Monday, March 1, 2021







        The late March deadline for approving a new ethnic studies program for California public schools is almost here, and one thing remains clear: This project is still a work in progress, needing much more work before it becomes something that will not insult large groups of Californians and stir even more divisions than today’s.


        Yes, there have been improvements. So much so that many who contributed to the original draft of the program that was soundly rejected two years ago are now asking to have their names erased from the final version, whatever it eventually looks like.


        They demand this because the original’s “guiding principles…have been compromised by political and media pressure.” The byline boycott, pushed on several Facebook posts, urges individual school districts to reject the final state version and instead adopt “a liberated ethnic studies model curriculum.”


        Of course, what looks like a liberated curriculum to those folks, mostly adherents of the Critical Ethnic Studies Association, looks to others like encouragement of new prejudice and bias.


         That’s why the original draft, based on the CESA principle that much of American history is steeped in white supremacy and oppression, was roundly rejected by legislative committees that looked it over.


        The curriculum’s redone version, out in January, was somewhat less negative about U.S. history and far kinder to whites in general, Armenians, Jews and Israel, also adding information about Irish immigration and the discrimination encountered by both Irish and Jewish newcomers.


        But the left-leaning tilt of the proposed program remained obvious to anyone glancing at the list of individuals suggested for study at various grade levels.


        The curriculum’s footnotes proposed examining figures like former President Barack Obama, former California state Supreme Court Justice Cruz Reynoso, onetime Hawaii Congresswoman Patsy Mink and her colleague from Brooklyn, Shirly Chisholm, the first woman to make a serious run for president.


        There are also proposed units on onetime Black Panther leader Bobby Seale, self-proclaimed “lifetime communist” Angela Davis, convicted murderer Mumia Abu-Jamal, the vocally anti-Semitic Arab-American leader Linda Sarsour and others.


        Nothing is offered or recommended on any

figure from the right, not the late President and California Gov. Ronald Reagan, not the Black South Carolina Sen. Tim Scott, no one.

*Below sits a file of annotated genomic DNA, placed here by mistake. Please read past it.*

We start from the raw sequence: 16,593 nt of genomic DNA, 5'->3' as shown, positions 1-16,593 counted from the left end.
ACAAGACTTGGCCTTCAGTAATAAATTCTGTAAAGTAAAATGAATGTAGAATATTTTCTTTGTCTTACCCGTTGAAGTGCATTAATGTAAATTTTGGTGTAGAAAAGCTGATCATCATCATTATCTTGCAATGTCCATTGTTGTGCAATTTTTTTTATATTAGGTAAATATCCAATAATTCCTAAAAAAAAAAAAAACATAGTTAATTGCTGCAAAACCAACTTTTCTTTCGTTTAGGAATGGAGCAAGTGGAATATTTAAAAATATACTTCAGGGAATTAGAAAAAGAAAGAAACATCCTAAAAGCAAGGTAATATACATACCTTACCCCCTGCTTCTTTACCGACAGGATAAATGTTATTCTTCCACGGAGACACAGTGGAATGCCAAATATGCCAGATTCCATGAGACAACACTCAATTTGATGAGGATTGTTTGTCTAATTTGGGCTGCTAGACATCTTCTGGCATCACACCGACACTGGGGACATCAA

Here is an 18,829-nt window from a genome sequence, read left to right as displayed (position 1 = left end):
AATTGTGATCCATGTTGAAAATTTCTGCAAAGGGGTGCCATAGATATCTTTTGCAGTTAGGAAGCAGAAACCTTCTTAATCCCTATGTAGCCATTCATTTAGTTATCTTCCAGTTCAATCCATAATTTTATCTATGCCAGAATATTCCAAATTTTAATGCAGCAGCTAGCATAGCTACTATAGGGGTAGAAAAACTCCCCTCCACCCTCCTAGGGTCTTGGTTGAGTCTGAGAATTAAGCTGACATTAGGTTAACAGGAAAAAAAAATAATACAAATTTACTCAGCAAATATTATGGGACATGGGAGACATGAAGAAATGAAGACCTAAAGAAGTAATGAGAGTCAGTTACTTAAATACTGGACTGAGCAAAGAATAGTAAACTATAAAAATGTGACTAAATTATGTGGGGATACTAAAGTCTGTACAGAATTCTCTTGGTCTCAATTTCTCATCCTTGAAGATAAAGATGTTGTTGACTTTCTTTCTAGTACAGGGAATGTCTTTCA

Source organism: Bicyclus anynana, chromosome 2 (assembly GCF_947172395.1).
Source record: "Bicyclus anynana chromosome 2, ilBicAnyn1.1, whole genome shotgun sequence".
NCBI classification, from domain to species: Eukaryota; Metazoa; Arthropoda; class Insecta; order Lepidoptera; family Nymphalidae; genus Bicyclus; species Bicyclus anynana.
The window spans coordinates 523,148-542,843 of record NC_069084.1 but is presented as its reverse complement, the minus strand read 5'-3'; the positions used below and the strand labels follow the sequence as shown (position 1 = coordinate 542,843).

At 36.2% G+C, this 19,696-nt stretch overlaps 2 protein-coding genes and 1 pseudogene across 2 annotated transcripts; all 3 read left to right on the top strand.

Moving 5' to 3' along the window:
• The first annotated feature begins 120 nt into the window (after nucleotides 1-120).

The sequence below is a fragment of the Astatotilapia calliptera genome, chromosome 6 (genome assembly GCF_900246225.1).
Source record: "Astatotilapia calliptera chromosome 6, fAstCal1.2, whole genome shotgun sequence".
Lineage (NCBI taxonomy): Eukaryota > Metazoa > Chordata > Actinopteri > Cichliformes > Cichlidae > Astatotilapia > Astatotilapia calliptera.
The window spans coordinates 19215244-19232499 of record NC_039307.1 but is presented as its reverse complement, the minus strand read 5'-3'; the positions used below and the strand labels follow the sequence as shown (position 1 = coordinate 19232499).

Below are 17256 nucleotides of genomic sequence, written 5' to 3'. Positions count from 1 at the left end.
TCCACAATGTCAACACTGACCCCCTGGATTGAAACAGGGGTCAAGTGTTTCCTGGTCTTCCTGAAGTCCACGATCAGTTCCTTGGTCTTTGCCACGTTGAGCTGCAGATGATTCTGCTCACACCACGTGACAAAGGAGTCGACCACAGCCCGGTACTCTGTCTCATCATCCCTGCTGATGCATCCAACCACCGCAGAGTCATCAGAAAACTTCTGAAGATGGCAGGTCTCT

So kids would not be educated on Reagan’s evolution from liberal union leader to genial conservative icon.


        This, said state Schools Supt. Tony Thurmond, a former Democratic state legislator from Richmond, was because the curriculum “needs…fidelity to the four ethnic groups that launched the (CESA) movement” during a student strike at San Francisco State University in 1968. He gave no reason for such fidelity. The four groups include African-Americans, Hispanic Americans, Asian American/Pacific Islanders and Native Americans. Not a mention of the European immigrants who rebelled against English colonial rule and risked their lives to create human benchmarks like the Declaration of Independence and the Constitution.


        Not that Caucasian or mostly-white ethnic groups are ignored. Rather, one segment of the program claims they redefined themselves after arrival as “white and American,” thus assuming a mantle of “racial privilege” and abandoning their previous identities. That’s simply untrue, no matter what CESA thinks.


        Where would that leave the white, largely Jewish Freedom Riders so vital to the civil rights struggle in the South during the early 1960s? Essentially ignored. What about white abolitionists and other whites who set up whole chains of quality schools for children of former slaves in the period between 1870 and 1910? Also absent. Minority children thus would be led to believe no Caucasians ever cared about or aided them when they were oppressed.


        There’s a presumption here that all Caucasians arrived in this country with instant “white privilege,” an approach that leaves out all nuance and ignores the history of the textile industry, the union movement and the outright oppression of huge numbers of poor white immigrants.


        In short, what’s before the state Board of Education today improves on the version from two years ago, but it’s still inadequate. That means much more reworking is needed, the current deadline be damned, and if Thurmond and the state board are at all responsible, they will see that the deadline is extended by at least another year.



    Email Thomas Elias at His book, "The Burzynski Breakthrough, The Most Promising Cancer Treatment and the Government’s Campaign to Squelch It" is now available in a soft cover fourth edition. For more Elias columns, visit

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